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‘Foothills Dancemakers’ Unite in Dance Saturday

Published on Feb 10, 2024

In a celebration of collaborative artistry, Lineage Performing Arts Center (LPAC) in Pasadena hosts “Foothills Dancemakers” on Saturday and Sunday, Feb. 10 and 11, a joint concert featuring the collective brilliance of Benita Bike’s DanceArt, Pennington Dance Group, Nancy Evans Dance Theatre, and Lineage Dance Company, the heart of LPAC’s live productions.

“Foothills Dancemakers” opens on Saturday at 7:30 p.m., followed by a matinee performance on Sunday at 4 p.m. LPAC said the concert will be a mesmerizing display of movement and artistry, showcasing the unique talents of each participating dance company.

Nancy Evans Doede, Artistic Director of Nancy Evans Dance Theatre, said the idea for “Foothills Dancemakers” began in 2019 out of the need to raise awareness that there is truly excellent professional concert modern dance available right here in the San Gabriel Valley.

“What we do with ‘Foothills’ is that each of the companies is bringing their own work from their own repertory,” she said. “We all have such full schedules with our companies that none of us can make that kind of dedicated time to put a piece together. So we bring our repertory and we sit down and we discuss what works we’d like to bring to the program and how to best put the program together so that everything works as a unit – so that we don’t look like just four separate things.”

It’s actually the third time the group is coming together for a collaborative dance show, Doede said, with the first one before the pandemic.

“Post-pandemic, we did one in 2020 and late 2021, and then we had to postpone until now, because again, everybody’s schedules were absolutely off the charts,” she said. “Normally, we would do it in the fall, but we moved it into February this year.”

Pennington Dance Group will be presenting two new works during the concert: “Tilting Ground” and “Warp and Weft.” John Peddington, Artistic Director, hopes the audience will leave with a broadened perspective on dance after the show.

“The idea was a shared collaborative experience where we could show our work but stay within the concert dance arena,” he said. “While the work is different, what you’ll see in the concert is not hip hop pitted against jazz pitted against folk pitted against modern, so that an audience viewing can somewhat stay in the same concert dance world.”

Peddington said he and the other artistic directors have been doing shows for an average of 20 years, with Benita Bike counting over 40 years in the business.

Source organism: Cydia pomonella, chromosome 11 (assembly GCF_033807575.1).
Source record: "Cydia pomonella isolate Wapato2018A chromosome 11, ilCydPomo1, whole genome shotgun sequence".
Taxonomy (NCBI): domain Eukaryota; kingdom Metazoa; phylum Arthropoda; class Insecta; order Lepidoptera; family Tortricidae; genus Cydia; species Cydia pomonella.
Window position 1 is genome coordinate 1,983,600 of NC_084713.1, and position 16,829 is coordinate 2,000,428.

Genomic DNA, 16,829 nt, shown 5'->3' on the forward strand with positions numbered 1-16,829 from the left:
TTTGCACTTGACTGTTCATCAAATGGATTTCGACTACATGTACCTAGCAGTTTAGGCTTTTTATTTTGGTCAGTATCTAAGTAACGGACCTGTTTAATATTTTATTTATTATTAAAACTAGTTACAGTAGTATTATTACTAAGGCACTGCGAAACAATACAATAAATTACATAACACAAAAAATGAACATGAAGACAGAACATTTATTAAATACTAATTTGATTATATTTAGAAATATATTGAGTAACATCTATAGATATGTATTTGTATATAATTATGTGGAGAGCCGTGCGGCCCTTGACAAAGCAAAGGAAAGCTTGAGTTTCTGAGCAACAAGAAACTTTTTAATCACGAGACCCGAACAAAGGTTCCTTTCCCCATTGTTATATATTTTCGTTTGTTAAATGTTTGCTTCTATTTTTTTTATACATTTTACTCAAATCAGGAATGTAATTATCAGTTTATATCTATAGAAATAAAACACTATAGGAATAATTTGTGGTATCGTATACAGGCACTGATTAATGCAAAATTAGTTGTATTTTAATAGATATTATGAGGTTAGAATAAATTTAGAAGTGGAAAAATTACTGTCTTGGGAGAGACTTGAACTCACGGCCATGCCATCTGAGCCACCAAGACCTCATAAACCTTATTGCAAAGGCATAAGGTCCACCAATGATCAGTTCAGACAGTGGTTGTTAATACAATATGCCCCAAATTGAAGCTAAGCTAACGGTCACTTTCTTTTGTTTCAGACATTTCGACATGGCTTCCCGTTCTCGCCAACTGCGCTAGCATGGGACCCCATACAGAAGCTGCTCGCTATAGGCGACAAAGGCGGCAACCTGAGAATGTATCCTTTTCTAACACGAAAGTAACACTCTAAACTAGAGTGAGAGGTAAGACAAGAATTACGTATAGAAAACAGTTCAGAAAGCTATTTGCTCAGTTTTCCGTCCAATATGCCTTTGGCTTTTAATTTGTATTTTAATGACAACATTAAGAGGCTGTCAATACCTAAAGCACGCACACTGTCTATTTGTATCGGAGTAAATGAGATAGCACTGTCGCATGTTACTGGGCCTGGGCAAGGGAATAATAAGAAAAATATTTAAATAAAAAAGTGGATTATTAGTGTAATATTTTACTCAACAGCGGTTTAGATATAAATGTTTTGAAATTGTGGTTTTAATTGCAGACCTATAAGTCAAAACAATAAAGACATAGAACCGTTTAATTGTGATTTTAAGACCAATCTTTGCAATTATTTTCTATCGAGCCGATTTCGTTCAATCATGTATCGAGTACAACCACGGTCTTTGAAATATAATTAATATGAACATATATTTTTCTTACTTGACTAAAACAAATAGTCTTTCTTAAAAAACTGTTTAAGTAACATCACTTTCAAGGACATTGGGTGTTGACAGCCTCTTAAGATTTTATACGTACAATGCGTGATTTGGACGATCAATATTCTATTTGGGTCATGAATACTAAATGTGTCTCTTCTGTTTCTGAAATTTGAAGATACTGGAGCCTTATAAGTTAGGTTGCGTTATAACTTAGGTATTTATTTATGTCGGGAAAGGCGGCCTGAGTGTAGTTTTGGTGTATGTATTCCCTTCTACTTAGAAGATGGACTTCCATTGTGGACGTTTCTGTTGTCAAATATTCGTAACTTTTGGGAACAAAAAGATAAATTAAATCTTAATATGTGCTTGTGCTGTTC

“What emerges out of that is a sense of the craft that comes only with experience,” Peddington added. “I would say that training and styles have changed, but what hasn’t changed is that the body is still the main focus of our work, the body as a communicative tool, as a tool of expression. And our bodies have changed a bit and training has changed, but the body is still the body. So mining it for ideas and mining it for expressivity, those are what choreographers are after.”

Benita Bike’s DanceArt Company is introducing two new pieces: “What are We Calling Fantasy?”  which explores the manipulation of fabric, creating various visual metaphors, and “Aspects of Me,” which delves into different aspects of self and relationships.

“We use a very large and long piece of fabric in this dance, and the fabric is manipulated by the dancers in various ways so that it becomes different things in the dance,” Bike said as she described their first presentation. “Sometimes it’s a river, sometimes it’s something you use to tie someone up with. So the interesting part of it is kind of the melding of the movement of the fabric with the movement of the dancers.”

Bike said the collaboration among the four dance groups has been going on smoothly over the years, showing their common respect and deep connection to the tradition of dance.

“We all respect one another’s work and we all learn without really changing what we do,” she said. “We learn and support the other people in the group and feel that we all support the kind of dance we do. We’re a support system for each other, and they’re all really great people and fine artists.”

On Saturday, in between pieces, company directors will speak briefly about each dance and its origins.

Tickets to “Foothills Dancemakers” are $25 general admission, and $20 for seniors and students.

For tickets and more information, visit

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